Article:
After recovering from his first dragon raid, Coalie returns to the smithy. Chap. 3 Coalie
|Coalie slipped into the forge.Yesterday’s stock of hinges and brackets were gone, along with nails he had made that same day. Kelp, outlined by the light in the hatch, was arguing with a villager.|
“Eelskin, ye know the weapons come first, and I’ve a load of sharpening and repairs that matter more than your hatchet. Stop interrupting my work and get away with you.”
“You have an assistant. Let him tackle the work.” The stranger pointed at Coalie. “Come and relieve your master, he’s more important things to do. Step to it, I’ve not got all day.”
Coalie hesitated; in his experience, only the master smith gave the orders.
Kelp raised his arm, and Coalie saw the silhouette of a colossal hammer. “This warhammer,” Kelp’s voice was flat, “belongs to Chief Hamish, and I’m not handing it off because you have more mouth than brains. This is my smithy, and you have no authority here. Now get.”
The man said nothing but tromped off, and Kelp turned to Coalie. “You answer to me. Tell that to anyone who tries bossing you around, and fetch me if they keep harassing you. Alright?”
“Alright. What do you want me to do?”
“We’re going to mend.” Kelp pointed to an assortment of damaged weapons. “Anything with a string tied on is mine to repair, and the rest are yours. The work order goes from left to right, and when you complete a job, put it on the bench. Any questions?” Coalie shook his head. “Good.”
Kelp returned to the broad axe, and Coalie plucked a long sword from the line. He heated and shaped, pounded and quenched, making the iron do his bidding. Several Hooligans came to ask about their weapons; other than that, neither man spoke, and Coalie worked steadily until Kelp put his hammer down.
“Set aside the axe and drink before you faint from the heat. Go on, and I’ll check your work.”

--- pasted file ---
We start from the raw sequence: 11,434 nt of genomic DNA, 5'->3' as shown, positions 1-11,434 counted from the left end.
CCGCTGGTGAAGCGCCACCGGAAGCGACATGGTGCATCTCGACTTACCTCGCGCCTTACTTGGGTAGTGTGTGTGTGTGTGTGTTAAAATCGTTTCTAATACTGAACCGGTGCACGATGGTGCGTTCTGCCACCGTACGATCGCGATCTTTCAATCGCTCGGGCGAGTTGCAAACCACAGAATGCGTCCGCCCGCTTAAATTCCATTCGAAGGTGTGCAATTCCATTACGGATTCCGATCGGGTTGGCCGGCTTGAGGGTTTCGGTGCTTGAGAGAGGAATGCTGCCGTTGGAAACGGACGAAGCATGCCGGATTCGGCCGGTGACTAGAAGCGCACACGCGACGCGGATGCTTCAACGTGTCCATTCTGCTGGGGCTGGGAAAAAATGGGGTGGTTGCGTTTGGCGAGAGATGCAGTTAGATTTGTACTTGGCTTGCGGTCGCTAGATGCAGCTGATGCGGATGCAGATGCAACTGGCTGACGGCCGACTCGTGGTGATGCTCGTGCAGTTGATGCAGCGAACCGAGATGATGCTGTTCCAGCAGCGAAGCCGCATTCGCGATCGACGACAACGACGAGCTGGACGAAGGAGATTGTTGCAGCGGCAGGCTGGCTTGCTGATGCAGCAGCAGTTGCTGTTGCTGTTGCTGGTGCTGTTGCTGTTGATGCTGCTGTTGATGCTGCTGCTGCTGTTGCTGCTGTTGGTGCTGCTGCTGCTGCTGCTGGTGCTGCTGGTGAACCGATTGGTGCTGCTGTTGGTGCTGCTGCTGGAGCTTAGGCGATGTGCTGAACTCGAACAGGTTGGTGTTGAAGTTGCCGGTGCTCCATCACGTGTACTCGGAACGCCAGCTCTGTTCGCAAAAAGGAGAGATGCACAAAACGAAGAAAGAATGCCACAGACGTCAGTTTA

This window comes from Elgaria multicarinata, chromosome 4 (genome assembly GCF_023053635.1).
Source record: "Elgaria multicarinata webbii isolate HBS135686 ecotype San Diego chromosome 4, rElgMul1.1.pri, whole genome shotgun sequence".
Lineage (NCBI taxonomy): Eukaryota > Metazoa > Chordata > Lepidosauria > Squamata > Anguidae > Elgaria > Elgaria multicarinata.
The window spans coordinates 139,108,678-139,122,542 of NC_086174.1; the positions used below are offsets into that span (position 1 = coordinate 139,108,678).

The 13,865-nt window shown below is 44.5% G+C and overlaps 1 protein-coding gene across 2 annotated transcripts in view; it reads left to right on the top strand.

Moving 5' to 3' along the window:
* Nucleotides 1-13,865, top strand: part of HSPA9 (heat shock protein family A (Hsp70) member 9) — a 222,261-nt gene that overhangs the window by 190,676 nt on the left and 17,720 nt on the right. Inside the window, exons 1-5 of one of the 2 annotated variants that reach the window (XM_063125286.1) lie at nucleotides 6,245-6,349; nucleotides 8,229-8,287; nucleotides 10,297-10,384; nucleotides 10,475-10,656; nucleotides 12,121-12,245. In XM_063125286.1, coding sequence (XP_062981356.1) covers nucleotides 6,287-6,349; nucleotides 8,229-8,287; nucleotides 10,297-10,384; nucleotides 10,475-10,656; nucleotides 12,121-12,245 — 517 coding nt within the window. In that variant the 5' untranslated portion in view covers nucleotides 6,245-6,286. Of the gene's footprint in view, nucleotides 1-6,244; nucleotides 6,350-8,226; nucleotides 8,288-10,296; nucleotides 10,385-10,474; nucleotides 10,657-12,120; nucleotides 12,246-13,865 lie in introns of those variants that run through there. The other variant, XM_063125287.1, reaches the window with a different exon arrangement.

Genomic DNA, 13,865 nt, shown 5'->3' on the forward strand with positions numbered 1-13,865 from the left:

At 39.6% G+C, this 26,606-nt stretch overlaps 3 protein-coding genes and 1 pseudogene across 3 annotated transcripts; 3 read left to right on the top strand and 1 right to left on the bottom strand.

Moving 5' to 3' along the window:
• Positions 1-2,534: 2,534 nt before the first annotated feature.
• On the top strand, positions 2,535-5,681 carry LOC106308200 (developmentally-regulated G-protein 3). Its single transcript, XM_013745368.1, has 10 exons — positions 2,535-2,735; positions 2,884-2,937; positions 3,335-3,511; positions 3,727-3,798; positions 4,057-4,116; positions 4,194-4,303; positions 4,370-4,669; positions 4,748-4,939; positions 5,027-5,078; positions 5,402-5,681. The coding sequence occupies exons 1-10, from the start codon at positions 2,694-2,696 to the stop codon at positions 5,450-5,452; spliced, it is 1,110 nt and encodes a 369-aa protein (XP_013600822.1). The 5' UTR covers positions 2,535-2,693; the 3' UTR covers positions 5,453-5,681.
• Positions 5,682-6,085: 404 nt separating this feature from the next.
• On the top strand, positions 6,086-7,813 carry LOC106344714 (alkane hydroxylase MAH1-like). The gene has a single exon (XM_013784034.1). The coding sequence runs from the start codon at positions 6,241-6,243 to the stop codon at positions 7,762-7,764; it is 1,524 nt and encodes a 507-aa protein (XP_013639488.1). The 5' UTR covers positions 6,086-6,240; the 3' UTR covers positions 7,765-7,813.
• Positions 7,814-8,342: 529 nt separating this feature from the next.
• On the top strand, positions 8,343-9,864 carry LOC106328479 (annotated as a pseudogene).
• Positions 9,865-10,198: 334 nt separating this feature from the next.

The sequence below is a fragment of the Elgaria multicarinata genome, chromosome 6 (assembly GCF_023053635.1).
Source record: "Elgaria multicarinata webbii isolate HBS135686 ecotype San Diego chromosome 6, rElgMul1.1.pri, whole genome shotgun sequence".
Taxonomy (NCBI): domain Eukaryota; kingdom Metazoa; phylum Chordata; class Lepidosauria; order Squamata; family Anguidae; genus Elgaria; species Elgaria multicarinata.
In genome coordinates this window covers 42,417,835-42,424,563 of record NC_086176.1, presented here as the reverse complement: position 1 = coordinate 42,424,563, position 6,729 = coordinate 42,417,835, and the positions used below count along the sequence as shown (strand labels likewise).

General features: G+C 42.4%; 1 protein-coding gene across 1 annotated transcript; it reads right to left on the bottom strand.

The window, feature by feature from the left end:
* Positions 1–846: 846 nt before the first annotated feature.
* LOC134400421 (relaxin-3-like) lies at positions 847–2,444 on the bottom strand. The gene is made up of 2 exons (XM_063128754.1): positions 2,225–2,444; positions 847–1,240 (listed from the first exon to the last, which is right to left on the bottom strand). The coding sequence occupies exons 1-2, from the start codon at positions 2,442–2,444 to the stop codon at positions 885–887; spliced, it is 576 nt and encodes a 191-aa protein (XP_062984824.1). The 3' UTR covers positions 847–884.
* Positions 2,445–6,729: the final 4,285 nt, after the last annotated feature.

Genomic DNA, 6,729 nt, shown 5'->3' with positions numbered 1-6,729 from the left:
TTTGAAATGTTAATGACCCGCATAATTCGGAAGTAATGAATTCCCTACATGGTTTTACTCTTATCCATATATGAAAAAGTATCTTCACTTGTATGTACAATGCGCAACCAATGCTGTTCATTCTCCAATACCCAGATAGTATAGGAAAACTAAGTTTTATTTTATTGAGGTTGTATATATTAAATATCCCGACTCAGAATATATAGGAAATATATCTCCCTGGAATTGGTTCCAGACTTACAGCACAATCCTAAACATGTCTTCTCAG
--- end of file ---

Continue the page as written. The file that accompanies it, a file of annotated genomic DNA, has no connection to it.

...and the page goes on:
Coalie dippered water into his mug and drank deep, settling the dust in his throat. After last night’s upheaval, the familiar tools and actions had been balm to his spirit. He had labored without stopping and lost all sense of time. Now his body demanded he drink and stretch.
Kelp hefted an axe and examined it. “You’re no slacker, for certain. You must’ve worked in a smithy a lot of years to become so quick at mending. I expected ten repairs at most, not fourteen.”
“I’ve been working for the blacksmith ten years, and moved up to mending three years ago.” Coalie drenched a rag, then wrung it out over his head. The cool water soaking his hair was a marvelous sensation. “Are they good enough?”
“I’ve no complaints about your work, and am grateful to have you in my smithy. On that subject,” Kelp said, “there’s a couple of things ye must learn about the tradesmen of Berk. Chief Hamish rules the island and tribe, and we follow his direction in all things, as is right. But,” he emphasized the word, “I am the master blacksmith, and the smithy is my domain. I rule this forge as a chief or a king leads in his place of authority. It is my realm, and not even Berk’s Chief can oppose me inside this building.”
“You’re telling me there’s no penalty for disrespecting Berk’s Chief? I canna believe that.” Chiefs didn’t give authority to peasants, no matter what trade they worked at. “‘Tis a fine yarn, but the high ones have the power, and aren’t sharing with we pitiful folk.”